I previously created a forum topic in which I asked everyone to list the very first sentence in the book with which disagreed, if any.
Of course, some replied to say that they agreed with every single sentence in the entire book, which is wonderful.
However, of those who did say they disagreed with at least one sentence, the most common one by far was the following sentence from page 128:
Eckhart Aurelius Hughes (In It Together, page 128) wrote:There is no problem of evil because there is no evil.
The book is only about 200 pages. So, first, let me say, I am very happy to learn that even for those who don't agree with with me on everything, they by far mostly agree with most of the book.
To disagree about whether or not evil exists could seem like a major point of disagreement. However, really, it means, among those who disagree with that important belief of mine, even they read over 60% of the book, over 120 pages straight, without disagreeing with even a single sentence.
Nonetheless, for those who did disagree with that sentence, and were not convinced by any of the argument or points that followed in that chapter, I want to ask ask three sincere questions:
1. As you yourself use the term, how do you define the word 'evil'?
2. Are the things you think are "evil" things that are in your control or things that are not in your control?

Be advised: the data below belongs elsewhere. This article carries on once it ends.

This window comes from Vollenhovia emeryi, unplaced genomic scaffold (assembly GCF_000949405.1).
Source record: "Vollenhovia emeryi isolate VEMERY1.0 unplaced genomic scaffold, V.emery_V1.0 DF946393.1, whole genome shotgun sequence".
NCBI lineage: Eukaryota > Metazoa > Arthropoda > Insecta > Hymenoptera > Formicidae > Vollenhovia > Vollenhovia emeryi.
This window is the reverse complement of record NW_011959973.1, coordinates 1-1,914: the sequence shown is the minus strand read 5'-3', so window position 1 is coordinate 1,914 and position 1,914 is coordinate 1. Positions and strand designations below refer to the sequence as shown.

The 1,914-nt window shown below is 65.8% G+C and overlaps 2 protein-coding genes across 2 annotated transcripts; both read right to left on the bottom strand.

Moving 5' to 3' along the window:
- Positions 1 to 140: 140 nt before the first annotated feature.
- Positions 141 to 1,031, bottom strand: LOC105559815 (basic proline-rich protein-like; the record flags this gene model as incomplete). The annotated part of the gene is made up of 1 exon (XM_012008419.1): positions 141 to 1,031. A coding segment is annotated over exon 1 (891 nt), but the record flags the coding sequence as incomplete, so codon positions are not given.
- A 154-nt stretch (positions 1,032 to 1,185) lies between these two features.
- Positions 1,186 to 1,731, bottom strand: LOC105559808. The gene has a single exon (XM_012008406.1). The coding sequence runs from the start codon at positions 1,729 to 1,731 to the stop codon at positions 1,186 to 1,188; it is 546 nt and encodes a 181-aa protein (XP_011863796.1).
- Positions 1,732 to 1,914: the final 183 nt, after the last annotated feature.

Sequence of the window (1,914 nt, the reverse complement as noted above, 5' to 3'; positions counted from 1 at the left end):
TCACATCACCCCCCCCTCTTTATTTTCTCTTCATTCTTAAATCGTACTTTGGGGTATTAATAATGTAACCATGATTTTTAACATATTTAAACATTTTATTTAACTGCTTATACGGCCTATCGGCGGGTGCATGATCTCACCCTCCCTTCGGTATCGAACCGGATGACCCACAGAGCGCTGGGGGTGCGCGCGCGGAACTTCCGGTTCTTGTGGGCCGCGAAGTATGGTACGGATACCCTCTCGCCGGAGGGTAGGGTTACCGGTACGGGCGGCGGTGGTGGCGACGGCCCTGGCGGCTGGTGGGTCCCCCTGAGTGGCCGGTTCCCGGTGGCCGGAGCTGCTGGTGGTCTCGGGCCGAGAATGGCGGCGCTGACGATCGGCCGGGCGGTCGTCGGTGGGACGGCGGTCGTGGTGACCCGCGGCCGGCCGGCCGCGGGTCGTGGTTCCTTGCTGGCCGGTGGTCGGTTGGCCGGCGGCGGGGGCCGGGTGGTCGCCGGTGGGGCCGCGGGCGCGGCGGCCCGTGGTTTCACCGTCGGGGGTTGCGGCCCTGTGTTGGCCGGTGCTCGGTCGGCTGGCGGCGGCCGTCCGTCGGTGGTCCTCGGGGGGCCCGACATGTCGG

3. Are the things you think are "evil" things that you can change or things you cannot change?
I love learning about different perspectives and beliefs. The more different than mine, the better. So I deeply thank you in advance for your answers to these questions.
Also, if you have not already, I invite you to reply in this other forum topic of mine:
There is no "Is-Ought Problem" because there is no 'ought'.
To me, it's the same concept, just worded slightly differently. However, if you define "evil" as something other than simply something that happens that you believe 'ought' not have happened, then the two conversations might interestingly turn out to be very different.
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